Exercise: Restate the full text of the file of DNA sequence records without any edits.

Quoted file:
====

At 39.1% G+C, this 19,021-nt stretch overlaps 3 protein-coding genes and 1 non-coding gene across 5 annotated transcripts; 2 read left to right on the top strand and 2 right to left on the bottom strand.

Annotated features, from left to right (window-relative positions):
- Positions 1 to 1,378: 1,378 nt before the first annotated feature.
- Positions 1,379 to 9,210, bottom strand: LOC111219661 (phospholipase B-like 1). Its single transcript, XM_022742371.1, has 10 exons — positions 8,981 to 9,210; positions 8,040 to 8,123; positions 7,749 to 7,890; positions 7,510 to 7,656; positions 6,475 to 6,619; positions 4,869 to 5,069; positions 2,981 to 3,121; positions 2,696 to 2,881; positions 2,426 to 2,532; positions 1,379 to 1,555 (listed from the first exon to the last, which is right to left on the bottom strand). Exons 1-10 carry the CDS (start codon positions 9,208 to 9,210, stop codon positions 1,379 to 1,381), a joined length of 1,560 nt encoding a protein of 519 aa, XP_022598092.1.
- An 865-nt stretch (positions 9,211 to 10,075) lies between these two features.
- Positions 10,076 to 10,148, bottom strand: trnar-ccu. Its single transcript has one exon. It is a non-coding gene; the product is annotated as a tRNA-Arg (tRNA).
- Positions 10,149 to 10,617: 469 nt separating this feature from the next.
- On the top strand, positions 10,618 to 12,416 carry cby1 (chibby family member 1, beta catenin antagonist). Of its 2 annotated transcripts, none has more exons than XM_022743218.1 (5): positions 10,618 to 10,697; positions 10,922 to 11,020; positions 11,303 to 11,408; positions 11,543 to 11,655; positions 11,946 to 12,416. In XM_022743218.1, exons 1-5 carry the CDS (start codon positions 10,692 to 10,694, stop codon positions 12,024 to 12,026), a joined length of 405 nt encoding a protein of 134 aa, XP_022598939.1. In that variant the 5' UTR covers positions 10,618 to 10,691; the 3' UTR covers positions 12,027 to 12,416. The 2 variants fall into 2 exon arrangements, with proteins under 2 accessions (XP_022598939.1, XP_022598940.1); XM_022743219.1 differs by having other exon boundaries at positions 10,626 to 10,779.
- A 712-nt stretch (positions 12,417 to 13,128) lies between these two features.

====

At 39.1% G+C, this 19,021-nt stretch overlaps 3 protein-coding genes and 1 non-coding gene across 5 annotated transcripts; 2 read left to right on the top strand and 2 right to left on the bottom strand.

Annotated features, from left to right (window-relative positions):
- Positions 1 to 1,378: 1,378 nt before the first annotated feature.
- Positions 1,379 to 9,210, bottom strand: LOC111219661 (phospholipase B-like 1). Its single transcript, XM_022742371.1, has 10 exons — positions 8,981 to 9,210; positions 8,040 to 8,123; positions 7,749 to 7,890; positions 7,510 to 7,656; positions 6,475 to 6,619; positions 4,869 to 5,069; positions 2,981 to 3,121; positions 2,696 to 2,881; positions 2,426 to 2,532; positions 1,379 to 1,555 (listed from the first exon to the last, which is right to left on the bottom strand). Exons 1-10 carry the CDS (start codon positions 9,208 to 9,210, stop codon positions 1,379 to 1,381), a joined length of 1,560 nt encoding a protein of 519 aa, XP_022598092.1.
- An 865-nt stretch (positions 9,211 to 10,075) lies between these two features.
- Positions 10,076 to 10,148, bottom strand: trnar-ccu. Its single transcript has one exon. It is a non-coding gene; the product is annotated as a tRNA-Arg (tRNA).
- Positions 10,149 to 10,617: 469 nt separating this feature from the next.
- On the top strand, positions 10,618 to 12,416 carry cby1 (chibby family member 1, beta catenin antagonist). Of its 2 annotated transcripts, none has more exons than XM_022743218.1 (5): positions 10,618 to 10,697; positions 10,922 to 11,020; positions 11,303 to 11,408; positions 11,543 to 11,655; positions 11,946 to 12,416. In XM_022743218.1, exons 1-5 carry the CDS (start codon positions 10,692 to 10,694, stop codon positions 12,024 to 12,026), a joined length of 405 nt encoding a protein of 134 aa, XP_022598939.1. In that variant the 5' UTR covers positions 10,618 to 10,691; the 3' UTR covers positions 12,027 to 12,416. The 2 variants fall into 2 exon arrangements, with proteins under 2 accessions (XP_022598939.1, XP_022598940.1); XM_022743219.1 differs by having other exon boundaries at positions 10,626 to 10,779.
- A 712-nt stretch (positions 12,417 to 13,128) lies between these two features.